Cyclic or acyclic product usage flows stored in Redshift? No probs, visualize them with ease.
A second chapter in abusing Redshift with window functions came suddenly on a Tuesday evening when my dear colleague, Jenny, prepared to shine light on how our users change products.
First let’s find the ones who had more than one product during their lifetime.
with multi_product_users as ( select user_id from subscriptions group by 1 having count(distinct product_id) > 1 ),
Let’s get the starting date for each product usage — we have a separate master table for production descriptions named products. Let’s inject a date smaller than any real date for each user plus a row that will end up at the end of our ordered list.
usage as ( select p.name, u.user_id, s.started_at from products as p, multi_product_users as u, subscriptions as s where p.id = s.product_id and u.user_id = s.user_id union all select '', user_id, '1970–01–01' from multi_product_users union all select '', 999999999999, '' order by 2, 3 ),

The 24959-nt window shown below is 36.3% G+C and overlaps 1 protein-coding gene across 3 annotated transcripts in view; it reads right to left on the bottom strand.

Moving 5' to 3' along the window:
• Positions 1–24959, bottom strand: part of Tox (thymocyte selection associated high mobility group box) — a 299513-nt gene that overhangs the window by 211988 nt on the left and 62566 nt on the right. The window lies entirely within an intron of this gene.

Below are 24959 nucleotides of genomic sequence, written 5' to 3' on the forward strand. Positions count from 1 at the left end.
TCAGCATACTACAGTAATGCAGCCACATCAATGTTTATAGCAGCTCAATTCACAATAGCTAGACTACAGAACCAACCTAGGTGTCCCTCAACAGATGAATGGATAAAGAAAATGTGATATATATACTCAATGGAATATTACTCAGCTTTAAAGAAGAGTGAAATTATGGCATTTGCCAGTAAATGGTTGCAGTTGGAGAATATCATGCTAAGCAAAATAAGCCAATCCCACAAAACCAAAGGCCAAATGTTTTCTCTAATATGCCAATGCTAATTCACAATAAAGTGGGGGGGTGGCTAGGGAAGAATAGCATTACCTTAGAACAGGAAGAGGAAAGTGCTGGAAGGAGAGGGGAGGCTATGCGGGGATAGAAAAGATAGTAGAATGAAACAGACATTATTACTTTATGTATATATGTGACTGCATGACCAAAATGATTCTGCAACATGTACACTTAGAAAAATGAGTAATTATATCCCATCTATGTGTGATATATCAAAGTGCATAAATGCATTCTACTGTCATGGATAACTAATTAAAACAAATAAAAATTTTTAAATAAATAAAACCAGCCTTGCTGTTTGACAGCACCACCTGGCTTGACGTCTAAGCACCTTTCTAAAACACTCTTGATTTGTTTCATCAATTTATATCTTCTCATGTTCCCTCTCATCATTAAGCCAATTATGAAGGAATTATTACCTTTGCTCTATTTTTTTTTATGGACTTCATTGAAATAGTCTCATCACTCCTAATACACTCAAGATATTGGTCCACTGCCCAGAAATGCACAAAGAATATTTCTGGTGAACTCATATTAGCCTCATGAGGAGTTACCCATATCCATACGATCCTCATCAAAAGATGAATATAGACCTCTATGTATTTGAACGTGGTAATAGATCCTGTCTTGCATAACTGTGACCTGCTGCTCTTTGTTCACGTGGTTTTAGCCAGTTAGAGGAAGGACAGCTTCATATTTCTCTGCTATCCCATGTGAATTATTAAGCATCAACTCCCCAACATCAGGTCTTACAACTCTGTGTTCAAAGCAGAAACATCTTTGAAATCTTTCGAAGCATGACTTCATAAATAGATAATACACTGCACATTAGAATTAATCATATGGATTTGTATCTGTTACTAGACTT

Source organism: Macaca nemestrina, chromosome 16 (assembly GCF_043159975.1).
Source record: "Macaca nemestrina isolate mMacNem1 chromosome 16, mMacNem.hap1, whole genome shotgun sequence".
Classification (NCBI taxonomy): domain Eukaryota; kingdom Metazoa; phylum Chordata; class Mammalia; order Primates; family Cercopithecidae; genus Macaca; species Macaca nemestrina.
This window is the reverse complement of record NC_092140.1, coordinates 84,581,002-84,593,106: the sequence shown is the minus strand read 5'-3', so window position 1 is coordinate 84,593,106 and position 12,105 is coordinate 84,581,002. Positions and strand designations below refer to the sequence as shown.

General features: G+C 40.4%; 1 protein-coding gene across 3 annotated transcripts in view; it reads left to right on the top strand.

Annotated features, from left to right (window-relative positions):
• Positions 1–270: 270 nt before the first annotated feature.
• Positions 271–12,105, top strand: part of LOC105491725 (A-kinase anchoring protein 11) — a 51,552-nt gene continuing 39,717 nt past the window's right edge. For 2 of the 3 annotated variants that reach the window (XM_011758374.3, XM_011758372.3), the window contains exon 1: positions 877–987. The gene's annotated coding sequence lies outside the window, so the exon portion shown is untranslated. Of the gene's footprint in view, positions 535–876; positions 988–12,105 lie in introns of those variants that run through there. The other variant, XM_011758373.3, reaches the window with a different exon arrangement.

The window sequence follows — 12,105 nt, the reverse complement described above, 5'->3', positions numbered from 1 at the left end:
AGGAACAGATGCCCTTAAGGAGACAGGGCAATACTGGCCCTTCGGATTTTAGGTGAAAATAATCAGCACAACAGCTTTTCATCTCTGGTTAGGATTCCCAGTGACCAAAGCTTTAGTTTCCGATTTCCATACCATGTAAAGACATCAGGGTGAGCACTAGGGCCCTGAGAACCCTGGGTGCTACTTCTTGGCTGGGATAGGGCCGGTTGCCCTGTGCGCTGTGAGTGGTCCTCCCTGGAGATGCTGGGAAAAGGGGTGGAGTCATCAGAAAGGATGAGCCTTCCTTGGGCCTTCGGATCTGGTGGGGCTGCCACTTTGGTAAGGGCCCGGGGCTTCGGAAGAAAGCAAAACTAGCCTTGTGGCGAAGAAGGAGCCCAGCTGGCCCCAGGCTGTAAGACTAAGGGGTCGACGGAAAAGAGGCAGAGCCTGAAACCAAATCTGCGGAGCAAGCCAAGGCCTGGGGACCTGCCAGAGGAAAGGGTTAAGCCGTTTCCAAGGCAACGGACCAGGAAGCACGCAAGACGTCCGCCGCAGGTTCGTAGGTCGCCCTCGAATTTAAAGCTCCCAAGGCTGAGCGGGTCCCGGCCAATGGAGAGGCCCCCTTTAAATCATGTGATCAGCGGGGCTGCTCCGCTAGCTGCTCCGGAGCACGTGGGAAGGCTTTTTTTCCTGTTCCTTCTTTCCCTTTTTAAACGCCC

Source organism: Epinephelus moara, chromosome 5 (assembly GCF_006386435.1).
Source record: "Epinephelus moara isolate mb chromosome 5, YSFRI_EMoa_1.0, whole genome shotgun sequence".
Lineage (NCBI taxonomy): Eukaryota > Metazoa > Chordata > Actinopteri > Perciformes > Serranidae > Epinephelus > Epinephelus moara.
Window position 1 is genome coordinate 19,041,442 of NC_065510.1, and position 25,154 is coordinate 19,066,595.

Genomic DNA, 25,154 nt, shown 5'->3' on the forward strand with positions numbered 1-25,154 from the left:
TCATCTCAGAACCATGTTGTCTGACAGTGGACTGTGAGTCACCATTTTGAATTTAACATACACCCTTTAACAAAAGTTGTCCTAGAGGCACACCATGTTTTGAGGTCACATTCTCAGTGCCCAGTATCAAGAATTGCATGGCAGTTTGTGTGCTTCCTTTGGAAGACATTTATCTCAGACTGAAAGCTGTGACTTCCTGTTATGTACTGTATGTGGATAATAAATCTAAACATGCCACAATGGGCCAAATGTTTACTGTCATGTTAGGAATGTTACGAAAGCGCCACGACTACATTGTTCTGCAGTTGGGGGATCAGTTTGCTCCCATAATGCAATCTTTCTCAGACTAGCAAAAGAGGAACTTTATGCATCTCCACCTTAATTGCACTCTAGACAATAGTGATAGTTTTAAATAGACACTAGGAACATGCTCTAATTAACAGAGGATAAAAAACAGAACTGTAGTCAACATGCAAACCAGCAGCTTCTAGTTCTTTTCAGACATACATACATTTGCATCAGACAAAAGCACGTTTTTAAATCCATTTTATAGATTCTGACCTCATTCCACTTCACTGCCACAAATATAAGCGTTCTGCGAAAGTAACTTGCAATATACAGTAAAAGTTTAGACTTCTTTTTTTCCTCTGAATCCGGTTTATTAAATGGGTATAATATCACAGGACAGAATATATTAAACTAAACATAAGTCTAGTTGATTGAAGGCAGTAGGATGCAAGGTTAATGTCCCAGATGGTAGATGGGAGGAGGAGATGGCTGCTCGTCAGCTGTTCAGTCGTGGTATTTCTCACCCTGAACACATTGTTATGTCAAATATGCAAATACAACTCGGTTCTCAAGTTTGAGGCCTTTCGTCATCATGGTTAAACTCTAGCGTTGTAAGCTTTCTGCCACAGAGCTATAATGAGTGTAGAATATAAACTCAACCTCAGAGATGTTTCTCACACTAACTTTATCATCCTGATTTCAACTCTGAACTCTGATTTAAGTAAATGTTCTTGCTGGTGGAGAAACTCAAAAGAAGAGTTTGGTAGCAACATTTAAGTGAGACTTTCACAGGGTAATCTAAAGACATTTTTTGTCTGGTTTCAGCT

Construct these lovely strings of ‘first product [$] second product’ with the window function ‘lag’.
concatenated as ( select user_id, started_at, name || ' [$] ' || lag(name, 1) over (order by user_id, started_at) as lag from usage ),
Count all ‘first product [$] second product’ pairs where neither product name is an empty string — here we end up with edges of a graph weighed.
counted as ( select lag, count(*) from concatenated where split_part(lag, ' [$] ', 1) != '' and split_part(lag, ' [$] ', 2) != '' group by 1 order by 2 asc )
If we push the weight in between the two product names we end up with a dump that we can transform to a Sankey Diagram with a copy-paste.
select replace(lag, '$', count) as sankey from counted;
The only caveat with the Sankey Diagram is that your product flow must be acyclic.
How to handle cyclic product flows? You can pretty easily end up with a GDF-format graph descriptor that Gephi can load if you concatenate the two product names with a comma and leave the weigh in the end.